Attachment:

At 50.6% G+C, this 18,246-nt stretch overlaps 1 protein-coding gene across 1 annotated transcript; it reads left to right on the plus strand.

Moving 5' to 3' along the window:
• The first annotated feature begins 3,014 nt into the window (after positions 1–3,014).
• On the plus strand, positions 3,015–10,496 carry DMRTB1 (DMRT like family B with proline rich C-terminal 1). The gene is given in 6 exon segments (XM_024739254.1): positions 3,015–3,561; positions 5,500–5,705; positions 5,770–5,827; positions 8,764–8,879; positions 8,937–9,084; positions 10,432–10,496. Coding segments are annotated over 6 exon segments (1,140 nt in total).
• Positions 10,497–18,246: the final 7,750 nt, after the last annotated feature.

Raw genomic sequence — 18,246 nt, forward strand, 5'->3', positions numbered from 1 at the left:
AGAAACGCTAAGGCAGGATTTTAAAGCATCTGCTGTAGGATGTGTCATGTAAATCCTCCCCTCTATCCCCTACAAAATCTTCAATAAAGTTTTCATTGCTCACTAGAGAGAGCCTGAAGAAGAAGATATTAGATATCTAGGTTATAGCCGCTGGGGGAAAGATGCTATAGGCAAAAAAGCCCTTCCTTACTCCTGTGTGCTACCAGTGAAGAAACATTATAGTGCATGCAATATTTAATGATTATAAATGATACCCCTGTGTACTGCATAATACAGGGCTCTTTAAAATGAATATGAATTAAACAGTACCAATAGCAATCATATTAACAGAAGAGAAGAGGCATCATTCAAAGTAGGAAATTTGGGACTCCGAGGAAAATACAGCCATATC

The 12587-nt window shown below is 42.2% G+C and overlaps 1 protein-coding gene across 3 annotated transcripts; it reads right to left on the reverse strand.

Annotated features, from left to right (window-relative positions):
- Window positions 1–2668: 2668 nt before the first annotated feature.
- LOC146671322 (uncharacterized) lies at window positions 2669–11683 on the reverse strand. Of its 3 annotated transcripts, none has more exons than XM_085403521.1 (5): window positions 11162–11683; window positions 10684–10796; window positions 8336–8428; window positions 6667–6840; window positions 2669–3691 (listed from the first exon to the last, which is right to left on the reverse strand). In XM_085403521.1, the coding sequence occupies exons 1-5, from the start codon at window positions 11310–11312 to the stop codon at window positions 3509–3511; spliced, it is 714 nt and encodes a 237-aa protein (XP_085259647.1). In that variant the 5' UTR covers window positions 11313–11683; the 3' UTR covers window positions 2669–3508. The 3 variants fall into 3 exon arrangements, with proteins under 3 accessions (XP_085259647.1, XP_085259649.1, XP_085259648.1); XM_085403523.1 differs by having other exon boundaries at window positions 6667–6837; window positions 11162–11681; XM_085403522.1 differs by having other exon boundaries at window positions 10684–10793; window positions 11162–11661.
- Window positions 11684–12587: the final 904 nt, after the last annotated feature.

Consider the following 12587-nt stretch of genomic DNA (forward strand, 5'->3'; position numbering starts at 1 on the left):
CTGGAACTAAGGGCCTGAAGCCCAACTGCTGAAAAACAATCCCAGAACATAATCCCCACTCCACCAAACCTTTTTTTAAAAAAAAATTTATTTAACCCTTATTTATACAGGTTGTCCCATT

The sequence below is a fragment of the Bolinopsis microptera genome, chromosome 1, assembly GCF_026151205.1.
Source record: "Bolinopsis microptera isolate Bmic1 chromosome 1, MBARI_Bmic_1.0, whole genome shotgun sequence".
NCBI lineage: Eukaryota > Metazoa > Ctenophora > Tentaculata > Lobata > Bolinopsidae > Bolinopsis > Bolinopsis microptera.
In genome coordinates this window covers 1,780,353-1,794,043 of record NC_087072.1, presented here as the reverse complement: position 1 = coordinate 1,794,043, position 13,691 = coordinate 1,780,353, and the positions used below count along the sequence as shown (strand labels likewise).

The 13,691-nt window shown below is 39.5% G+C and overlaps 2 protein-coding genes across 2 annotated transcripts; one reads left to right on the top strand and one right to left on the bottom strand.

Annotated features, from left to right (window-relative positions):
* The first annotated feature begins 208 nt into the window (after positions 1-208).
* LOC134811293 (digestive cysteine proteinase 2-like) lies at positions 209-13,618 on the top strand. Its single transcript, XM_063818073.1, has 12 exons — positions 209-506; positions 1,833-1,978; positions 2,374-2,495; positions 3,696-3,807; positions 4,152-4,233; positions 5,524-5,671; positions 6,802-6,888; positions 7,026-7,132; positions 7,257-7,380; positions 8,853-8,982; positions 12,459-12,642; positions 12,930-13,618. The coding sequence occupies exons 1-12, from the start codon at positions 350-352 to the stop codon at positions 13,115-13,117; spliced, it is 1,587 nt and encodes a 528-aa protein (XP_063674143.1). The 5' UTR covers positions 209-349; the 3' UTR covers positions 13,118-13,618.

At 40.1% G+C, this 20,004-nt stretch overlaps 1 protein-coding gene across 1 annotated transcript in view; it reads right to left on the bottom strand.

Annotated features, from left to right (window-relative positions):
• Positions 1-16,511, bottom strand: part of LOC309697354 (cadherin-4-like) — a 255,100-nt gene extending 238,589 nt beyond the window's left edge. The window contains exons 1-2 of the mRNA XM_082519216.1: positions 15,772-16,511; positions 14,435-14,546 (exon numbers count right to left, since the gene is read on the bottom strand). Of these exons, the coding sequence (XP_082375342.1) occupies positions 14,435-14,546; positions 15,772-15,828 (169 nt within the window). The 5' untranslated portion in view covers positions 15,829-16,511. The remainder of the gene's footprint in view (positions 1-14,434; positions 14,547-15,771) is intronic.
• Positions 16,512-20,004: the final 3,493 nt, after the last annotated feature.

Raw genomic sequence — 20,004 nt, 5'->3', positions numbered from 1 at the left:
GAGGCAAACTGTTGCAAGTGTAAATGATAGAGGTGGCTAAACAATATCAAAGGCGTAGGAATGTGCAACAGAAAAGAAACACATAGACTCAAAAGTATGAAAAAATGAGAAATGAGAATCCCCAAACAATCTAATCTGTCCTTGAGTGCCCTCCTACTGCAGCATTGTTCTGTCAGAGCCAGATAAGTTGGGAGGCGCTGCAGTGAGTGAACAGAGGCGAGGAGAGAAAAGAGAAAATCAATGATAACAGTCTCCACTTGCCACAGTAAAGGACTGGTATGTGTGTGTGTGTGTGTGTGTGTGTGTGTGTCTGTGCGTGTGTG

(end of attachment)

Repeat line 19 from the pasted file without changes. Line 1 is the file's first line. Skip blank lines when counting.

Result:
The 13,691-nt window shown below is 39.5% G+C and overlaps 2 protein-coding genes across 2 annotated transcripts; one reads left to right on the top strand and one right to left on the bottom strand.